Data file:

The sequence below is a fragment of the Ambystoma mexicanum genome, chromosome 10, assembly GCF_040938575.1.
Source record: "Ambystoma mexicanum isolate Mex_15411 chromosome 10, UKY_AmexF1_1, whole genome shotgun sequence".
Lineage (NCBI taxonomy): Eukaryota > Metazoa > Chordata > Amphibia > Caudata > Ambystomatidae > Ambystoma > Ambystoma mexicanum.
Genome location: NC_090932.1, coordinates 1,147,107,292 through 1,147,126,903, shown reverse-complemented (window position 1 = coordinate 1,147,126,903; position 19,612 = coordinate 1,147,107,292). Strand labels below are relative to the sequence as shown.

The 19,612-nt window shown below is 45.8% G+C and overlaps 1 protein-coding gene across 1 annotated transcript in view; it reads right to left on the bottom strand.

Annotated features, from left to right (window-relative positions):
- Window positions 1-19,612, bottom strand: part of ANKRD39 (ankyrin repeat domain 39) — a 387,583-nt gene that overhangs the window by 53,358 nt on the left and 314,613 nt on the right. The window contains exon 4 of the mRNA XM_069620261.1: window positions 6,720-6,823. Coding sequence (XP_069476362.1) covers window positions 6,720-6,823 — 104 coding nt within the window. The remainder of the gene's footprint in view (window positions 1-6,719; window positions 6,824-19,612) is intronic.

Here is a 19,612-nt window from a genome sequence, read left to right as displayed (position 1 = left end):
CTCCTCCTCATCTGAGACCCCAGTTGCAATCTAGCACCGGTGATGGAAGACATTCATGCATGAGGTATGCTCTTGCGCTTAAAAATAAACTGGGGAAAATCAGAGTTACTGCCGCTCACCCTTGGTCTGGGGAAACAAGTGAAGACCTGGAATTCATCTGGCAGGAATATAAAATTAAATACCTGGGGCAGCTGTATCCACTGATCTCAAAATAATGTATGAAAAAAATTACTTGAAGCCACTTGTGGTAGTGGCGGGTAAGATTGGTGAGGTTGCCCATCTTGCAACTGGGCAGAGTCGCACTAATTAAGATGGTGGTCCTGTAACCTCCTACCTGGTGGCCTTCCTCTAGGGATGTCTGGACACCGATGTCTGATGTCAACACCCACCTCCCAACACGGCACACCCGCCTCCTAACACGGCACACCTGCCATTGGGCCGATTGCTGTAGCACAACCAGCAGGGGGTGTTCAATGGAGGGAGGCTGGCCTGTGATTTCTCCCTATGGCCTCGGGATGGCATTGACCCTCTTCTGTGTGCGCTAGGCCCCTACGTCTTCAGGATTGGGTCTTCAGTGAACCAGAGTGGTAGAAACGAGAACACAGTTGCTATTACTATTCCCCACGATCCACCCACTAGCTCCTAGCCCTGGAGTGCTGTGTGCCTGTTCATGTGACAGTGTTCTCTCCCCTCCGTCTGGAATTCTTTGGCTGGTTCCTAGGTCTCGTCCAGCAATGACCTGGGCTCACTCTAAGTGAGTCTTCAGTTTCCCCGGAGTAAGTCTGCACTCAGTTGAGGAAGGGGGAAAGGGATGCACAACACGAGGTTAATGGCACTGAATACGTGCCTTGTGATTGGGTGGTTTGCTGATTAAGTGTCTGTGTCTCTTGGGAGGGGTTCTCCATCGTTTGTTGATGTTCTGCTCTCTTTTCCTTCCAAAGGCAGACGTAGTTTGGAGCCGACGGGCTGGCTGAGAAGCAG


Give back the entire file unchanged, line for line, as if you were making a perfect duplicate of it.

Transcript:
The sequence below is a fragment of the Ambystoma mexicanum genome, chromosome 10, assembly GCF_040938575.1.
Source record: "Ambystoma mexicanum isolate Mex_15411 chromosome 10, UKY_AmexF1_1, whole genome shotgun sequence".
Lineage (NCBI taxonomy): Eukaryota > Metazoa > Chordata > Amphibia > Caudata > Ambystomatidae > Ambystoma > Ambystoma mexicanum.
Genome location: NC_090932.1, coordinates 1,147,107,292 through 1,147,126,903, shown reverse-complemented (window position 1 = coordinate 1,147,126,903; position 19,612 = coordinate 1,147,107,292). Strand labels below are relative to the sequence as shown.

The 19,612-nt window shown below is 45.8% G+C and overlaps 1 protein-coding gene across 1 annotated transcript in view; it reads right to left on the bottom strand.

Annotated features, from left to right (window-relative positions):
- Window positions 1-19,612, bottom strand: part of ANKRD39 (ankyrin repeat domain 39) — a 387,583-nt gene that overhangs the window by 53,358 nt on the left and 314,613 nt on the right. The window contains exon 4 of the mRNA XM_069620261.1: window positions 6,720-6,823. Coding sequence (XP_069476362.1) covers window positions 6,720-6,823 — 104 coding nt within the window. The remainder of the gene's footprint in view (window positions 1-6,719; window positions 6,824-19,612) is intronic.

Here is a 19,612-nt window from a genome sequence, read left to right as displayed (position 1 = left end):
CTCCTCCTCATCTGAGACCCCAGTTGCAATCTAGCACCGGTGATGGAAGACATTCATGCATGAGGTATGCTCTTGCGCTTAAAAATAAACTGGGGAAAATCAGAGTTACTGCCGCTCACCCTTGGTCTGGGGAAACAAGTGAAGACCTGGAATTCATCTGGCAGGAATATAAAATTAAATACCTGGGGCAGCTGTATCCACTGATCTCAAAATAATGTATGAAAAAAATTACTTGAAGCCACTTGTGGTAGTGGCGGGTAAGATTGGTGAGGTTGCCCATCTTGCAACTGGGCAGAGTCGCACTAATTAAGATGGTGGTCCTGTAACCTCCTACCTGGTGGCCTTCCTCTAGGGATGTCTGGACACCGATGTCTGATGTCAACACCCACCTCCCAACACGGCACACCCGCCTCCTAACACGGCACACCTGCCATTGGGCCGATTGCTGTAGCACAACCAGCAGGGGGTGTTCAATGGAGGGAGGCTGGCCTGTGATTTCTCCCTATGGCCTCGGGATGGCATTGACCCTCTTCTGTGTGCGCTAGGCCCCTACGTCTTCAGGATTGGGTCTTCAGTGAACCAGAGTGGTAGAAACGAGAACACAGTTGCTATTACTATTCCCCACGATCCACCCACTAGCTCCTAGCCCTGGAGTGCTGTGTGCCTGTTCATGTGACAGTGTTCTCTCCCCTCCGTCTGGAATTCTTTGGCTGGTTCCTAGGTCTCGTCCAGCAATGACCTGGGCTCACTCTAAGTGAGTCTTCAGTTTCCCCGGAGTAAGTCTGCACTCAGTTGAGGAAGGGGGAAAGGGATGCACAACACGAGGTTAATGGCACTGAATACGTGCCTTGTGATTGGGTGGTTTGCTGATTAAGTGTCTGTGTCTCTTGGGAGGGGTTCTCCATCGTTTGTTGATGTTCTGCTCTCTTTTCCTTCCAAAGGCAGACGTAGTTTGGAGCCGACGGGCTGGCTGAGAAGCAG